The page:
Changing international environmental certifications for the smallholders’ poverty reduction
International environmental certifications are market-driven voluntary schemes to promote commodities that are certified by globally-accepted social and environmental standards. These schemes are increasingly recognized by Europe and north America, but it is still less recognized in Asian countries. In addition, small scale producers and traders are less disadvantageous in obtaining these schemes due to the large certification costs, thereby holds a problem to obstruct their poverty reduction.
Through the surveys of shrimp industry in Vietnam, the project firstly examine how small producers and traders in the upstream of global commodity chain respond to the introduction of international certification. It then considers the downstream actions and reactions in Japan, by examining prospects and constraints to expand certification market. Finally, by collaborating with companies, NGOs and consumers, it also explores the strategy to improve toward the pro-poor schemes and to further diffuse to Asian market.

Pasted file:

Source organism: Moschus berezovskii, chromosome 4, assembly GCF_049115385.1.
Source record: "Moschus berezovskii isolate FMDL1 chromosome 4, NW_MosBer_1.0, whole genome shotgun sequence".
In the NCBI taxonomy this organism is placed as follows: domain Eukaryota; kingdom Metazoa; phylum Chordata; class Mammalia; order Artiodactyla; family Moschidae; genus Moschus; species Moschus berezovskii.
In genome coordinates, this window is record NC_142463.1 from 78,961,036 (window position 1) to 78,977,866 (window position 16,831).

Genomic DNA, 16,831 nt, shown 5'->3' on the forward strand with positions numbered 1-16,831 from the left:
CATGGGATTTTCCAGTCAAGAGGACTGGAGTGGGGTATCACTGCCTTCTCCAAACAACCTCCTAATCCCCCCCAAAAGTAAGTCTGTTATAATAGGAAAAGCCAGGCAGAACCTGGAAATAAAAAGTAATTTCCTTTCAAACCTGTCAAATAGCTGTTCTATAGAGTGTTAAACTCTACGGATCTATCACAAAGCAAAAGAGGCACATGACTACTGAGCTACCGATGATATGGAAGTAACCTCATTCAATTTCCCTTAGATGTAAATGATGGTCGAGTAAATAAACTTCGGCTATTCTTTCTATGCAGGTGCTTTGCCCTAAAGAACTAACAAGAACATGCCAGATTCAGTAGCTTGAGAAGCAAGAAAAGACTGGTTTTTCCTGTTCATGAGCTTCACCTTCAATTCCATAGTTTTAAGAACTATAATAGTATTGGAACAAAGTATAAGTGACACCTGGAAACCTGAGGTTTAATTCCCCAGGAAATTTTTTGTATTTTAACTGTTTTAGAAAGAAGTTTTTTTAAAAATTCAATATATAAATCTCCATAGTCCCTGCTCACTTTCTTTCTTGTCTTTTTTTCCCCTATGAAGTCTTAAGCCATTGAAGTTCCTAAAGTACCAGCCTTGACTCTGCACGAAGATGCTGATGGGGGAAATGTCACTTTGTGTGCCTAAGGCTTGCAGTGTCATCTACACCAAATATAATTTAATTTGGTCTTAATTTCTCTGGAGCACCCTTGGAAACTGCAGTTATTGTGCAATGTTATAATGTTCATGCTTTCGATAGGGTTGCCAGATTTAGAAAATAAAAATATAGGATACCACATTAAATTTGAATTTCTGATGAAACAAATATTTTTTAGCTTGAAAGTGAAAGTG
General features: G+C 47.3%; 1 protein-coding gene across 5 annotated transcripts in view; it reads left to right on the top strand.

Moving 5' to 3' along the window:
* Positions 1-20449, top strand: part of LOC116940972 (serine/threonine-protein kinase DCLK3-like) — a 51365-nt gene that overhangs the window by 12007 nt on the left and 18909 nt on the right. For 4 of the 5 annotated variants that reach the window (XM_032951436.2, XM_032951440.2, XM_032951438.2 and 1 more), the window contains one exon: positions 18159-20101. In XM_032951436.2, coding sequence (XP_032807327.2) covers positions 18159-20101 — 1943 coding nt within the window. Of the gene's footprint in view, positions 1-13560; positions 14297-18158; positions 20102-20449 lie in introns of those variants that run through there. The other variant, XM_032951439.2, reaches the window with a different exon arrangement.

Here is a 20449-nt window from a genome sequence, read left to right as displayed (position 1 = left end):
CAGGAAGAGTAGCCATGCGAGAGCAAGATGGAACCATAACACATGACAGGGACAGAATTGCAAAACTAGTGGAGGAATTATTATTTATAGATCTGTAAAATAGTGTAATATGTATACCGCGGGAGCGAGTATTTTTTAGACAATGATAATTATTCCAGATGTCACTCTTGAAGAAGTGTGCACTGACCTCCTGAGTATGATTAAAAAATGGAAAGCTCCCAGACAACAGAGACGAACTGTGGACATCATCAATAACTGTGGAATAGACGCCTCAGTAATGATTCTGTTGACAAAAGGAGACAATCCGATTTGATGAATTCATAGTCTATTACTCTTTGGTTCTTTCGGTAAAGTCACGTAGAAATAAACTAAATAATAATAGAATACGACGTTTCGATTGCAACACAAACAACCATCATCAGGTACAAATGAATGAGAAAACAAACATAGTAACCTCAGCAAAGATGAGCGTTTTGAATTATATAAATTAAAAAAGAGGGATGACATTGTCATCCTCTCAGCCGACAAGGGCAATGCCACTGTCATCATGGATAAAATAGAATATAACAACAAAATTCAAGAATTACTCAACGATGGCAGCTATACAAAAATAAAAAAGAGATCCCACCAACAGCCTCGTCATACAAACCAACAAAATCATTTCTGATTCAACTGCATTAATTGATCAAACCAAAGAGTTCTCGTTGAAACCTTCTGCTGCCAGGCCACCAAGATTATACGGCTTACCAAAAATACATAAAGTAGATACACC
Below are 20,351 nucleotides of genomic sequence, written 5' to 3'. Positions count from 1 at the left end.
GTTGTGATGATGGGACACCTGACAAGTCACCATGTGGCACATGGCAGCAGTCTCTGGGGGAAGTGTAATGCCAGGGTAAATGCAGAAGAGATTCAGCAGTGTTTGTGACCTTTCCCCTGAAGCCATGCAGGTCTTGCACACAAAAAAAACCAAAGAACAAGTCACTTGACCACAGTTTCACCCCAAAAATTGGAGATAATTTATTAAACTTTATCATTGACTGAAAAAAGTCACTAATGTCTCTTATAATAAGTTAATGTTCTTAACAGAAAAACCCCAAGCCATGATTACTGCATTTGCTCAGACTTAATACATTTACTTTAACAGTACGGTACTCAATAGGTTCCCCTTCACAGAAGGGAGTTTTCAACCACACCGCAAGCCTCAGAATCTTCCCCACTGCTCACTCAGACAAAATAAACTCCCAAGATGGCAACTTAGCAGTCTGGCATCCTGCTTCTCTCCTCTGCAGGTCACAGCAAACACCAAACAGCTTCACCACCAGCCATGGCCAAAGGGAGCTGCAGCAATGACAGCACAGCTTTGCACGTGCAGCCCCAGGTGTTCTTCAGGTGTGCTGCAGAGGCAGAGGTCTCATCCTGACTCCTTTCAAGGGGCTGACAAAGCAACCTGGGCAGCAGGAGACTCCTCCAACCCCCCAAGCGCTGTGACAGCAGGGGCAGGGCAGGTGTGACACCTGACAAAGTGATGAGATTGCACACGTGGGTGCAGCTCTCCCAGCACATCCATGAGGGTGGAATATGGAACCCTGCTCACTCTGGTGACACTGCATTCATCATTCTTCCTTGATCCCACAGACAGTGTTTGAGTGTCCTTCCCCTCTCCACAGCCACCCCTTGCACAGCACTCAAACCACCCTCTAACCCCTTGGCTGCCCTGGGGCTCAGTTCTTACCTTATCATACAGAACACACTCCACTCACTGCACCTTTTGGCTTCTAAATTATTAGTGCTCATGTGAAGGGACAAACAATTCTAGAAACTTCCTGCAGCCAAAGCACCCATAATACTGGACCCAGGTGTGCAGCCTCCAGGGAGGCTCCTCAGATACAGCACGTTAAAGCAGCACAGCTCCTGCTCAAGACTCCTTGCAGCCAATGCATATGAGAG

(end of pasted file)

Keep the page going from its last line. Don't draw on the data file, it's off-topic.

Future plan and expected effects
We have already surveyed some reactions in the upstream industry in Vietnam. We will focus more on the downstream reactions and strategies for further diffusion, as well as the follow-up surveys for upstream movements. This project can contribute to change global certification initiatives to more “glocal” ones, as well as to construct sustainable commodity chains by the further diffusion of these schemes.